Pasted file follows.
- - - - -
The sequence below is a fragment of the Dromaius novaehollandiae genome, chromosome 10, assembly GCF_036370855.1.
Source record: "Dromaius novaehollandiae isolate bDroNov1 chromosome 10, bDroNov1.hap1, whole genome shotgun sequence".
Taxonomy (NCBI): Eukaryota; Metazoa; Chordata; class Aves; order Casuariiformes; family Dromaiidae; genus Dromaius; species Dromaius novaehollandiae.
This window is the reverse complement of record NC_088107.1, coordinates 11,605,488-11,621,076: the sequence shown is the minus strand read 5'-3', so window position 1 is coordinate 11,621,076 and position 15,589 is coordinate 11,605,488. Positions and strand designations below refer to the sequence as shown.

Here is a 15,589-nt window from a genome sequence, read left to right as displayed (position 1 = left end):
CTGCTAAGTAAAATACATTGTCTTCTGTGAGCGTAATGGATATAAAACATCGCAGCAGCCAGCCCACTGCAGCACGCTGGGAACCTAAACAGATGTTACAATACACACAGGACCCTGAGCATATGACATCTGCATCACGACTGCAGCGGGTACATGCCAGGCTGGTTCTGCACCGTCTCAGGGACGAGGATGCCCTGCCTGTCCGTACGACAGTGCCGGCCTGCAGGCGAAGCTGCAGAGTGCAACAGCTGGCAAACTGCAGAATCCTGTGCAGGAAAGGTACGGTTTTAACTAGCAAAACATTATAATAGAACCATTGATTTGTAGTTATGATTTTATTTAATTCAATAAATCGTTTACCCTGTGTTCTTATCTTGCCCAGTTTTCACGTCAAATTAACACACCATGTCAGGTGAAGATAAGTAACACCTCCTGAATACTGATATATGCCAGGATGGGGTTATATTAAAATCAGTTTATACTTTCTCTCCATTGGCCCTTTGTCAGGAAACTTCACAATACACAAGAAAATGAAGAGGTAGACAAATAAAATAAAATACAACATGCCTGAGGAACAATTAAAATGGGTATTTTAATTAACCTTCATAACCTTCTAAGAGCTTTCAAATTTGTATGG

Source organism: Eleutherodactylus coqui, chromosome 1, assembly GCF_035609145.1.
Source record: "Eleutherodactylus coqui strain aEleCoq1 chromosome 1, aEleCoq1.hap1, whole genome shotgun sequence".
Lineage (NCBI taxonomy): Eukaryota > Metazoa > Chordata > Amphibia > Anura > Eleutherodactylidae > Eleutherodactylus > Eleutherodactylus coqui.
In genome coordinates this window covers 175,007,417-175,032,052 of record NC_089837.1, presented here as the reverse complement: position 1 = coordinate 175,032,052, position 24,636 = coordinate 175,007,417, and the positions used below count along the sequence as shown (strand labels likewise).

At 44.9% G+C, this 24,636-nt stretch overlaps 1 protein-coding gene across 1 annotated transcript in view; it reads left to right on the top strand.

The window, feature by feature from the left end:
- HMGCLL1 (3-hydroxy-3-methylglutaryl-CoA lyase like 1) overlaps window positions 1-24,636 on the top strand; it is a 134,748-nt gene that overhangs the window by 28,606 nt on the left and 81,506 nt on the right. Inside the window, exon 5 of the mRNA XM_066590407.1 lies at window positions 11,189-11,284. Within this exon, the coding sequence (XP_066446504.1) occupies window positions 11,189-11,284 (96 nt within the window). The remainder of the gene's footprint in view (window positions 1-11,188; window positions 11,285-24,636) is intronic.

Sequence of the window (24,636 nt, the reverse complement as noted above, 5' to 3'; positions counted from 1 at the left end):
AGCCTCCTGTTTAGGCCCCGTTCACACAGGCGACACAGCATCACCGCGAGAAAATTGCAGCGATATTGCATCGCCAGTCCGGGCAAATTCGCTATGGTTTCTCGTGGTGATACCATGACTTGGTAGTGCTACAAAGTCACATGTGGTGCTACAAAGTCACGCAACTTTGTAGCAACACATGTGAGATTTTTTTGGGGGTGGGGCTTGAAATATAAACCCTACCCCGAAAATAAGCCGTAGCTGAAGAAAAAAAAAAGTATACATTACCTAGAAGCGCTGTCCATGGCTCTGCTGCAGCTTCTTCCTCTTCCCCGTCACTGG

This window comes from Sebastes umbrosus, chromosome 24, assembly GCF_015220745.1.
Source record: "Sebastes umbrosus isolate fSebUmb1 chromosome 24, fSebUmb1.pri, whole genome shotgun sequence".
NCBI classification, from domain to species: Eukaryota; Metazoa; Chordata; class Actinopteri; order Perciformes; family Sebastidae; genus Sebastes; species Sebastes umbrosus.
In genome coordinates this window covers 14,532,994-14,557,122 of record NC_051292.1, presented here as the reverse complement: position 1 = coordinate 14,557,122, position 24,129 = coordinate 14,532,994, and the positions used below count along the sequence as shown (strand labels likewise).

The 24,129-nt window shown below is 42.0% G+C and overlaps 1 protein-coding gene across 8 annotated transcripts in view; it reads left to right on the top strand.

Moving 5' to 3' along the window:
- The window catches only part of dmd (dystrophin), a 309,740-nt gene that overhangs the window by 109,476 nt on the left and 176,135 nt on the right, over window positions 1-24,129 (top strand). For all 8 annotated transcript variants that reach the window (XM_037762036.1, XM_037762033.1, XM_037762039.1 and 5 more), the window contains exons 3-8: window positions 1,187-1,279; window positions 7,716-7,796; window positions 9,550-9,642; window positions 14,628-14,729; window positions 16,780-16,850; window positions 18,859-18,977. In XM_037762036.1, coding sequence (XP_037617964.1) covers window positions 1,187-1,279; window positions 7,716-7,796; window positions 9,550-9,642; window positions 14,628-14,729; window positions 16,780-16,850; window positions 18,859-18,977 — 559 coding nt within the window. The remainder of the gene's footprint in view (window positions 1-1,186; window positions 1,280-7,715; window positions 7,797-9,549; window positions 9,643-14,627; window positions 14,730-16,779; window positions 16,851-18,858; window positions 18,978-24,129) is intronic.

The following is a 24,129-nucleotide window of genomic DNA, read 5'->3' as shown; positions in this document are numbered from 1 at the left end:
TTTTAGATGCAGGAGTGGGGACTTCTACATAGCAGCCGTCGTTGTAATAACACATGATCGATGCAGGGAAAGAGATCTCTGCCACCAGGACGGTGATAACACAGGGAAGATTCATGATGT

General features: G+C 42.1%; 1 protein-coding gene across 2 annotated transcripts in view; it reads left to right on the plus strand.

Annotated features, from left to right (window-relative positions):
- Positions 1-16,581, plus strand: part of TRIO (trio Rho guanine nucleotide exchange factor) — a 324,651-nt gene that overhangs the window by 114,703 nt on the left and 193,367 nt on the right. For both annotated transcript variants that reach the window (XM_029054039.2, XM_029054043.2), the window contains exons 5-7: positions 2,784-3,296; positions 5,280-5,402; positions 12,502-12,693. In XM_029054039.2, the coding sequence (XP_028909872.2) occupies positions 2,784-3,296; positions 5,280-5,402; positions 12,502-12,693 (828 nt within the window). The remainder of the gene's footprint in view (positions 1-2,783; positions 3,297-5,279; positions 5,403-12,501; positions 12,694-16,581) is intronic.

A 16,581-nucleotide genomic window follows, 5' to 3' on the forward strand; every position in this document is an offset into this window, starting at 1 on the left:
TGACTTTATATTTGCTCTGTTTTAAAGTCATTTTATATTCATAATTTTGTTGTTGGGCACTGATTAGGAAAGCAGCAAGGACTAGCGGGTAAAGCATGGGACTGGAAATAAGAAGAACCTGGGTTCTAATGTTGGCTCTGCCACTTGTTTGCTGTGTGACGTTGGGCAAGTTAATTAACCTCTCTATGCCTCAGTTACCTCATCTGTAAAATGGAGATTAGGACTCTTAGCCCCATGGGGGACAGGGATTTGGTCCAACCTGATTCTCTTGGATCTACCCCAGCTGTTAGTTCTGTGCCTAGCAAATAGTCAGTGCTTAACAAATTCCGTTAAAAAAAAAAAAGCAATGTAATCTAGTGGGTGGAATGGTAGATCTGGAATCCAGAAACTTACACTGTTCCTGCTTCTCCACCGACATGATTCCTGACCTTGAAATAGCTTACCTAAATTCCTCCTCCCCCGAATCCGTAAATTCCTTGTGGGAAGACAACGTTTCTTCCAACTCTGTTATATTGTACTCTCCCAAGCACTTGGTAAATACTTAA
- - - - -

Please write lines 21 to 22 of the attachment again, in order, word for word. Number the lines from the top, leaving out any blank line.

Moving 5' to 3' along the window:
- The window catches only part of dmd (dystrophin), a 309,740-nt gene that overhangs the window by 109,476 nt on the left and 176,135 nt on the right, over window positions 1-24,129 (top strand). For all 8 annotated transcript variants that reach the window (XM_037762036.1, XM_037762033.1, XM_037762039.1 and 5 more), the window contains exons 3-8: window positions 1,187-1,279; window positions 7,716-7,796; window positions 9,550-9,642; window positions 14,628-14,729; window positions 16,780-16,850; window positions 18,859-18,977. In XM_037762036.1, coding sequence (XP_037617964.1) covers window positions 1,187-1,279; window positions 7,716-7,796; window positions 9,550-9,642; window positions 14,628-14,729; window positions 16,780-16,850; window positions 18,859-18,977 — 559 coding nt within the window. The remainder of the gene's footprint in view (window positions 1-1,186; window positions 1,280-7,715; window positions 7,797-9,549; window positions 9,643-14,627; window positions 14,730-16,779; window positions 16,851-18,858; window positions 18,978-24,129) is intronic.